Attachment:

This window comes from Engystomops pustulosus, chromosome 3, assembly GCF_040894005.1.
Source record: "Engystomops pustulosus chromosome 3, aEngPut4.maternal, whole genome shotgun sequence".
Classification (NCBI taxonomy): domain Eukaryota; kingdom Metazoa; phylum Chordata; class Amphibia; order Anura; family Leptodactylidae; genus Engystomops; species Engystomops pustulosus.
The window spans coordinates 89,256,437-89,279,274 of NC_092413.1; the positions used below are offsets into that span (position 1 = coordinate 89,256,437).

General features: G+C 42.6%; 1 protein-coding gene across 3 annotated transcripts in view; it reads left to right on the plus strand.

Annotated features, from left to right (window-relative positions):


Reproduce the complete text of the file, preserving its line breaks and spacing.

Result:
This window comes from Engystomops pustulosus, chromosome 3, assembly GCF_040894005.1.
Source record: "Engystomops pustulosus chromosome 3, aEngPut4.maternal, whole genome shotgun sequence".
Classification (NCBI taxonomy): domain Eukaryota; kingdom Metazoa; phylum Chordata; class Amphibia; order Anura; family Leptodactylidae; genus Engystomops; species Engystomops pustulosus.
The window spans coordinates 89,256,437-89,279,274 of NC_092413.1; the positions used below are offsets into that span (position 1 = coordinate 89,256,437).

General features: G+C 42.6%; 1 protein-coding gene across 3 annotated transcripts in view; it reads left to right on the plus strand.

Annotated features, from left to right (window-relative positions):